zeroRight off the bat, we get a revelation. Eamon has been well-known in the indie community for a few years as being a top reviewer and a big supporter of indie writers. That much talent wasn’t going to stay hidden behind his blog, though, and we were treated to the first of three (so far!), short stories by Eamon in August. The story could be written off, except that Eamon penned the story in the dreaded second-person perspective. You know — the same POV that you read all those Choose Your Own Adventure books in back in middle school. Eamon pulls it off with a flourish and is a fantastic new voice.

The Traveler by Stefan Bolz

tt chronI love how Stefan Bolz writes. Always interesting. Always compelling. Always positive. Even in The Traveler, which originally appeared in The Time Travel Chronicles, where bad things happen, there is an overall optimistic outlook. Bolz has the unique ability to take a dystopia and make it a place you want to be. In The Traveler, Bolz gives us a nuts and bolts (pun definitely intended) look at time travel as our protagonist builds a machine from scratch. The story is poignant and touching, and is one of a handful of phenomenal stories from that anthology.

Free Fall by Peter Cawdron

freefallPeter Cawdron is perhaps the best writer who you should be reading if you aren’t. He’s written stories about aliens, genetic engineering, time travel, and has most recently been focusing his time and talents on zombies and the monsters humanity creates. Free Fall is set in Cawdron’s zombie universe and is a fascinating take on the genre, putting an astronaut in space at the time of the z-pocalypse. What does he do? How does he react when a distress call comes to him from a little girl on earth? The tale is thrilling and captivating.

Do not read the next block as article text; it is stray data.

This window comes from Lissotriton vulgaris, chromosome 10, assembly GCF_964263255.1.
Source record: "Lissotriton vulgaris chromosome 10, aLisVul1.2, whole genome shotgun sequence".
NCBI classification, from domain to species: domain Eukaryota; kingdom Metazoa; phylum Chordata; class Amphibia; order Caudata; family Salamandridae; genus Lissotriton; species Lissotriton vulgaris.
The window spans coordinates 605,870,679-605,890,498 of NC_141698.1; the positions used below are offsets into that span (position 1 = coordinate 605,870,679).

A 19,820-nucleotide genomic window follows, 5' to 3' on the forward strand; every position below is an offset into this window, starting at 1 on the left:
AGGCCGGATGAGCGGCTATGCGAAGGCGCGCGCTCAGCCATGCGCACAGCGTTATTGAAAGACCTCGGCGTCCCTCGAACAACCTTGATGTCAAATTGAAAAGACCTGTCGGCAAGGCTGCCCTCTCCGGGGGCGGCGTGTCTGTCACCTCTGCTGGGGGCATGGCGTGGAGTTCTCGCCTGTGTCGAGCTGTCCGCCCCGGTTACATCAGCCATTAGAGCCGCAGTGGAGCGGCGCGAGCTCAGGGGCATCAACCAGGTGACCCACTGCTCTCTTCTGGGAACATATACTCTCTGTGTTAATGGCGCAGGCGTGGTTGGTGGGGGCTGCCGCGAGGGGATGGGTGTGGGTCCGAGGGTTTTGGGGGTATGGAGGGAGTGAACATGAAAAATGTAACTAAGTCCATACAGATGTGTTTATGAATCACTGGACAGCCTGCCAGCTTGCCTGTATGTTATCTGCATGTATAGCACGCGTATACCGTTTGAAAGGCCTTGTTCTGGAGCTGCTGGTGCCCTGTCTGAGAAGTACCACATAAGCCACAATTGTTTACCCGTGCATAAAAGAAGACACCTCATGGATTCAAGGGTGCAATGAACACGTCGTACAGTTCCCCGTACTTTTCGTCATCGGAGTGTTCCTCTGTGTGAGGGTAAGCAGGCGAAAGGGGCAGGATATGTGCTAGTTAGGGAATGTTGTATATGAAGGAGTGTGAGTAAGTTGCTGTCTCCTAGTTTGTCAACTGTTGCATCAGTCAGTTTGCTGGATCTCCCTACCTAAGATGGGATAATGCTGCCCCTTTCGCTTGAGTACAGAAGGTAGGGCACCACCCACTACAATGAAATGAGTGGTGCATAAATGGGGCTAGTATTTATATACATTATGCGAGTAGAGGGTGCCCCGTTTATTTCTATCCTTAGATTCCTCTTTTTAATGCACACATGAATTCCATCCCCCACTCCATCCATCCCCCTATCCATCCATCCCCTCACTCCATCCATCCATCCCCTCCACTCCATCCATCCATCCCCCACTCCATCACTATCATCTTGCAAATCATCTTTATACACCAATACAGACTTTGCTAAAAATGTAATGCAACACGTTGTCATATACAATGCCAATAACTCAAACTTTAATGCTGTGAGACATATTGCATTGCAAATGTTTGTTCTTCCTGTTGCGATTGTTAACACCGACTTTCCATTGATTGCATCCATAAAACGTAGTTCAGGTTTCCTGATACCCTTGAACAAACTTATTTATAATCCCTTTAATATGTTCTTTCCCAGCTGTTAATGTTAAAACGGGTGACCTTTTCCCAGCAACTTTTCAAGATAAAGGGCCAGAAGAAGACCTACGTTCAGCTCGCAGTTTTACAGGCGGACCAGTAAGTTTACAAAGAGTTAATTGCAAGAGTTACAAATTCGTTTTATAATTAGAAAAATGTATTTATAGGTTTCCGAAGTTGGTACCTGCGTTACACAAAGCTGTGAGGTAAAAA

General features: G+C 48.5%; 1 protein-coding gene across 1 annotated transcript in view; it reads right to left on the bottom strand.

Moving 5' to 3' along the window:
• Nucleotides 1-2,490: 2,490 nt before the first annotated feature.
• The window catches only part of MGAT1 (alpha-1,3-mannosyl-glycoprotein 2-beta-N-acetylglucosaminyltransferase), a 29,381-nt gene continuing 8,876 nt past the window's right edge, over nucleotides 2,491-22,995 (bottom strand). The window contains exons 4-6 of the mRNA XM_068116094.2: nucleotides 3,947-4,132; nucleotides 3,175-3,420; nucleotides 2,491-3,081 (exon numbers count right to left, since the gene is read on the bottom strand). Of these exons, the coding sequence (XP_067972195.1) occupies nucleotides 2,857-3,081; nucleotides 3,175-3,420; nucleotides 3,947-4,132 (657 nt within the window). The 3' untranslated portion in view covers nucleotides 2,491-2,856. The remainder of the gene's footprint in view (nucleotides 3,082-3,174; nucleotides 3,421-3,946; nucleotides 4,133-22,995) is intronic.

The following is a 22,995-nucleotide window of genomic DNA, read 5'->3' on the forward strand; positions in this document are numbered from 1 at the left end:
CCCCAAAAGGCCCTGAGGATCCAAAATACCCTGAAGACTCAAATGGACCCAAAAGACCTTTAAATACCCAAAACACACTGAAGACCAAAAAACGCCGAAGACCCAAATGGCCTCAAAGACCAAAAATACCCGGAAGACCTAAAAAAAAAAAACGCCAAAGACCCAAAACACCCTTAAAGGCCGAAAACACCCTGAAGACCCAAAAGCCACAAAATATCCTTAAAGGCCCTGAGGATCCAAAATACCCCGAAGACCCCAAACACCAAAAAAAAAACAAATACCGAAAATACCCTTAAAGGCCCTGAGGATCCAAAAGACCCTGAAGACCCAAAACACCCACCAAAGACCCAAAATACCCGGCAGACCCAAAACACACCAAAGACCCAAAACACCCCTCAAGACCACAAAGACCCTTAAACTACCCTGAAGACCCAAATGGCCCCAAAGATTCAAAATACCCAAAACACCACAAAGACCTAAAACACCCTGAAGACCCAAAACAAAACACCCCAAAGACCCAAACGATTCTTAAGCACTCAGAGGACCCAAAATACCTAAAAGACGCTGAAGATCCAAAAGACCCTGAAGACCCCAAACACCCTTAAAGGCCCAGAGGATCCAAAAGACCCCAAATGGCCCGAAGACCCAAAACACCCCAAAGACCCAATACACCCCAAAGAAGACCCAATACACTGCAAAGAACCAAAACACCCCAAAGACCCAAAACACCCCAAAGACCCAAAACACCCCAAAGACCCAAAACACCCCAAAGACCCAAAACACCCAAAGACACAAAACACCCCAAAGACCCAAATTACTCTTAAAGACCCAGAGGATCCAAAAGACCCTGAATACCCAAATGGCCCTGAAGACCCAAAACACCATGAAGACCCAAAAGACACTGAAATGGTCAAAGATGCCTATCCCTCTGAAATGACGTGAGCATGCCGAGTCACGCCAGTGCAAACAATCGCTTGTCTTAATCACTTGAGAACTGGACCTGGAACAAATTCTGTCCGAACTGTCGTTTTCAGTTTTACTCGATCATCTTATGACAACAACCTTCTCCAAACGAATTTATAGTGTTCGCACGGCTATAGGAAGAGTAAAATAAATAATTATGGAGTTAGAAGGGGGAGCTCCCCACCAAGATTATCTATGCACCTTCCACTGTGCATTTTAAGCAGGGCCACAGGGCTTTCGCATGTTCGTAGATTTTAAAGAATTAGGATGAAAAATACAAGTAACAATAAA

Tasty Dragon Meat by KJ Colt

dragonIn The Dragon Chronicles, one title took the title of the “Most Talked About,” and that was Tasty Dragon Meat. KJ Colt managed to tell a story that was funny, scary, and thrilling all at the same time. Who would imagine that ingesting dragon meat would do anything besides fill a starving man’s stomach? The idea that the addictive flesh of the dragon had hidden qualities was fun and inventive and earned Colt a spot on this list.

A Long Horizon by Harlow Fallon

11796327_10153423837640170_1900403244562143189_nThe Immortality Chronicles was the first Future Chronicles title to send proceeds to charity. One might think the stories would be subpar, but throughout it, the authors strove for excellence. Harlow Fallon’s A Long Horizon capped the collection with a bang. The story spans hundreds of years from a ship bound for the New World from Europe to a ship in deep space bound for unknown destinations. One thing is consistent – an alien who has formed a symbiotic (even parasitic) relationship with its host, a woman who was just on the cusp of adulthood on her voyage to America. It is touching, interesting, and visceral.